One of the lost insights in our current age, which emphasizes rights, is that rights also bring with them responsibilities and expectations. If I am free to do something then I must also accept responsibility for what I do. Further, my freedom and ability to do something often means that others ask me to use my ability in ways that may inconvenience or challenge me.
Jesus says, To whom much is given, of him will much be required; and of him to whom men commit much, they will demand the more (Luke 12:48). And James also warns, Let not many of you become teachers, my brethren, for you know that we who teach shall be judged with greater strictness (James 3:1).
Riches, too, bring perils and responsibilities. Jesus warns, “How hard it is for the rich to enter the kingdom of God! (Mk 10:24) And Paul advises the rich as to their responsibilities: As for the rich in this world, charge them not to be haughty, nor to set their hopes on uncertain riches but on God who richly furnishes us with everything to enjoy. They are to do good, to be rich in good deeds, liberal and generous, thus laying up for themselves a good foundation for the future, so that they may take hold of the life which is life indeed (1 Ti 6:17–19).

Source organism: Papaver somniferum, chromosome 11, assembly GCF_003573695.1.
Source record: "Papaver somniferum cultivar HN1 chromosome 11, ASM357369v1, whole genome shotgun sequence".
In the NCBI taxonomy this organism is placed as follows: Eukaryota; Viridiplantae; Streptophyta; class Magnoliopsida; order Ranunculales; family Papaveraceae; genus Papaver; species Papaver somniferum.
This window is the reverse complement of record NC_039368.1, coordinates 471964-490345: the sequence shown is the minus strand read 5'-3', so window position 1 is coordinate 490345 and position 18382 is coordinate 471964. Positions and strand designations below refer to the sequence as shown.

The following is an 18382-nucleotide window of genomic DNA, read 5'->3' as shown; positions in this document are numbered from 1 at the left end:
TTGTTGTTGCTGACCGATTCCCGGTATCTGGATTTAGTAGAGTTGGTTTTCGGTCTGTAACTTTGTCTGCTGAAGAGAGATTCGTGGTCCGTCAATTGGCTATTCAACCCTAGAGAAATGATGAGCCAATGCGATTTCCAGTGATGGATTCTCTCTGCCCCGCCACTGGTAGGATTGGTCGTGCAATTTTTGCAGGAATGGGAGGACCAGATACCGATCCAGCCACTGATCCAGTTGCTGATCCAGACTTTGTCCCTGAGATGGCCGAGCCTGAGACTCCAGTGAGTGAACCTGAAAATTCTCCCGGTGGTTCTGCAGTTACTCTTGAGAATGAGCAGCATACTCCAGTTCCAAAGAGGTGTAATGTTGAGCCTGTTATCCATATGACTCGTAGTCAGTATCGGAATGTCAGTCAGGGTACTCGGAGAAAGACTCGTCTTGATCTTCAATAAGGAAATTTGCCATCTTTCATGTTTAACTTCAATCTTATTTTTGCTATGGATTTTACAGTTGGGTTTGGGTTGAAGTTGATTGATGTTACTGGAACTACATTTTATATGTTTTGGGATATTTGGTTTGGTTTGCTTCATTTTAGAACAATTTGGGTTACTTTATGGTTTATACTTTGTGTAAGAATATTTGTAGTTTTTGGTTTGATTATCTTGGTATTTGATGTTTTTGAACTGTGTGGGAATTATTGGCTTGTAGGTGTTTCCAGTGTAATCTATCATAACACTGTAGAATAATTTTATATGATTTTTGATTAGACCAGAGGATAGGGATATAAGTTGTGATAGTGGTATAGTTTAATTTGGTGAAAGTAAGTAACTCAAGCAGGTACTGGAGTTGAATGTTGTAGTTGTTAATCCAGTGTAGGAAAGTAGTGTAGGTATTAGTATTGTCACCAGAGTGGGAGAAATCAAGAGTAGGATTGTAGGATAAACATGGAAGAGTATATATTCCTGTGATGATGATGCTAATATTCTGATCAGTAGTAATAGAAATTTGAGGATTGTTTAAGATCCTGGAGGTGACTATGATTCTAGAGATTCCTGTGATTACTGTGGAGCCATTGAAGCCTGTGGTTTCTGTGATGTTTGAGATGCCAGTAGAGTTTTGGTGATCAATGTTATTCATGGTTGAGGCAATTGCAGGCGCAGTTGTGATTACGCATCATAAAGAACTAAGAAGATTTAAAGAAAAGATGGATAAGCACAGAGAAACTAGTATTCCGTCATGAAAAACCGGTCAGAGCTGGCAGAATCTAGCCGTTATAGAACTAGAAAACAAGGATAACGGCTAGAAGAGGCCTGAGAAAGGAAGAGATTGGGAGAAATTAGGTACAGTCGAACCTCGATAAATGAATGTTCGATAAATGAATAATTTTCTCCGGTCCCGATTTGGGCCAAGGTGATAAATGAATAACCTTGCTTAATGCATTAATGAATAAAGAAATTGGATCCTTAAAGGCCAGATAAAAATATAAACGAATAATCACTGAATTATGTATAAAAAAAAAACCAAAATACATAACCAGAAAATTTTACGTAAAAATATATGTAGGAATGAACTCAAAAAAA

Yes, these are good reminders for us, who so easily want rights and claim that we should be allowed to do many things. Fine, but beware of the dangers as well as the additional responsibilities that go along with these things.
All this is wonderfully illustrated in this rather clever Subaru commercial. A young boy is playfully offered the keys to the family car by his father. At first the son thinks about how “cool” it will be to drive by his friends and impress them. But very soon he has premonitions of all the new duties and responsibilities that will open up for him. He wisely reconsiders, realizing that he cannot have the joys and “coolness” without the headaches and troubles as well as new duties and expenses.
He’s a smart kid! How about you and me?